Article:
The point is, you cannot tie yourself to your past, present or future because the past does not exist, the present is a result of your past choices and the future is uncertain. What is constant is the core essence of who you are. Who are you becoming is a question that invites you to look deeper into your life’s narrative.
The question is built on the understanding that you are constantly evolving as a human being. This is why some relationships dissolve because one partner outgrows the other. It is natural for people to grow and develop and if they are not growing together, it may be time to part ways or comprise without sacrificing their values and integrity. “Who you decide to be should be an informed decision designed to maximize your objective function,” states Malcolm Collins.
Are you happy with who you are as a person? If not, what aspects would you change and will this result in the person you want to be? These are difficult questions to answer because they require thoughtful examination.
“The big question is whether you are going to be able to say a hearty yes to your adventure.” — Joseph Campbell
Do you like the person you see reflected in the mirror? When I was coaching people with their health and fitness goals, I recall working with those who had an ambivalent relationship with their appearance. It was difficult from a coaching perspective to get them to see beyond their physical appearance when they were hiring me to help them transform the way they looked.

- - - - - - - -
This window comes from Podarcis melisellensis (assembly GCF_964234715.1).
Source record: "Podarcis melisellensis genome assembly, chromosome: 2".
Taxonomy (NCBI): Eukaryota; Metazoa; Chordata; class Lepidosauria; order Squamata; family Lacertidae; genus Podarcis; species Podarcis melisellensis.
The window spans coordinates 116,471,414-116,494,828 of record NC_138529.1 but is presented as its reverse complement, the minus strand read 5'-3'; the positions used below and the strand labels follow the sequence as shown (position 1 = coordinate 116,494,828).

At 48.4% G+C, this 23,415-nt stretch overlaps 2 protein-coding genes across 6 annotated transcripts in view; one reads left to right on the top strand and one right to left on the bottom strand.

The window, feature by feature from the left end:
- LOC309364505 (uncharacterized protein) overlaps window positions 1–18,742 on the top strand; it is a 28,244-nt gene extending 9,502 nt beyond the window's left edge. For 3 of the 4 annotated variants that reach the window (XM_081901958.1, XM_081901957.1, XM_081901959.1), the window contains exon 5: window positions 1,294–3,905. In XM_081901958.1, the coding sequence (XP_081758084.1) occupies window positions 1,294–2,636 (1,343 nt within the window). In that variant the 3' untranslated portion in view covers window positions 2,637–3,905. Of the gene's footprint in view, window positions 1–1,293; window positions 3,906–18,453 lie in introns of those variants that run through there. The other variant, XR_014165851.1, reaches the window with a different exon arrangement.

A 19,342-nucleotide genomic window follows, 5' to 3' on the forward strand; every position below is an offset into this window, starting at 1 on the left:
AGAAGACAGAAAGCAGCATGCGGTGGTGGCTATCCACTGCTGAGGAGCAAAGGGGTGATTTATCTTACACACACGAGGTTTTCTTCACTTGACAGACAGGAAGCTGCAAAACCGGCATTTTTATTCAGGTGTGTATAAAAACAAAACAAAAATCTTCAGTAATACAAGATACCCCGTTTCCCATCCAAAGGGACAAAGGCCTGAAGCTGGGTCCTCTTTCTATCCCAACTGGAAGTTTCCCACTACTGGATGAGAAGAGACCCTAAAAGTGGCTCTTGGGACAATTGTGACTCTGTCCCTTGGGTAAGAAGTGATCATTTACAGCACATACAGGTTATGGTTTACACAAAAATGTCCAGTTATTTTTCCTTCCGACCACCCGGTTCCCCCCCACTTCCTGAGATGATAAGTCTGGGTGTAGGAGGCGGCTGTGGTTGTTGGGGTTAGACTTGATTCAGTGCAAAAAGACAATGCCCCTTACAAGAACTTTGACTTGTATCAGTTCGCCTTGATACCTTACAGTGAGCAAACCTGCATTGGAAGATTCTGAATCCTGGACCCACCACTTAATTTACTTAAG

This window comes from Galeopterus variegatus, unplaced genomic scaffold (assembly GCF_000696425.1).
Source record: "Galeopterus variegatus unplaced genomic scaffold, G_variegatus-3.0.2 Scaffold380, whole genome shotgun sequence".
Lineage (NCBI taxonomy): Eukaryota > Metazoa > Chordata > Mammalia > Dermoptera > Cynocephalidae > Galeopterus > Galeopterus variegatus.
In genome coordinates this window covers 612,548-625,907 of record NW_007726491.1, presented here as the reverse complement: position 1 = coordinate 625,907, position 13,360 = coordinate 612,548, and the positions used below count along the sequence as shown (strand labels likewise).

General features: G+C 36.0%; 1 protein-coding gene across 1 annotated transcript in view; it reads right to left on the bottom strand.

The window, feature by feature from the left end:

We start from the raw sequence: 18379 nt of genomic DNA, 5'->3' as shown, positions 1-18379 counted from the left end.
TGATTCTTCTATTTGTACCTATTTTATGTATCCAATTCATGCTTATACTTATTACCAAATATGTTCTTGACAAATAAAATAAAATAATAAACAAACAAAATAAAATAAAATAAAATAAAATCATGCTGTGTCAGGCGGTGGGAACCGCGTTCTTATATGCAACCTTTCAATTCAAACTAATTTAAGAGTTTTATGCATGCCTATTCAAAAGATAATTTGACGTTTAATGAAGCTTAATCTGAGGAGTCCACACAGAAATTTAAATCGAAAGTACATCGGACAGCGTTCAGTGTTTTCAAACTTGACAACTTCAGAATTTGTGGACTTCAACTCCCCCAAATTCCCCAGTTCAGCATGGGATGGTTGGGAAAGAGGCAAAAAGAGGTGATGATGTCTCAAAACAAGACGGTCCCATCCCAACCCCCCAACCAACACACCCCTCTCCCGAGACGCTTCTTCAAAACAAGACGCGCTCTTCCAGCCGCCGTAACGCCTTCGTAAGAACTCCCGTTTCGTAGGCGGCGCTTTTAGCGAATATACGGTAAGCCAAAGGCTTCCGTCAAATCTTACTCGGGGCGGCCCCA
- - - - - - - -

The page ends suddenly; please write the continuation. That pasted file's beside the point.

Their first assignment was to examine their relationship with themselves. Do they like who they are? What is their self-talk? Did they experience a difficult childhood including emotional or physical abuse? It’s important to understand the past but not be tied to it. You should be mindful of your past, but not carry the events with you like a door-to-door salesman. As George Orwell wrote: “Who controls the past controls the future: who controls the present controls the past.”
Similarly, I’m drawn to Dr. Alex Lickerman’s message in The Undefeated Mind: On the Science of Constructing an Indestructible Self who states: “Another way we might be able to improve our ability to manage pain is by retelling ourselves stories of previous painful experiences from a different perspective: not with a focus on the intensity of the pain we felt but on the fact that we survived it. For if we survived a terrible episode of pain in the past, we can survive a similar episode of it in the present.”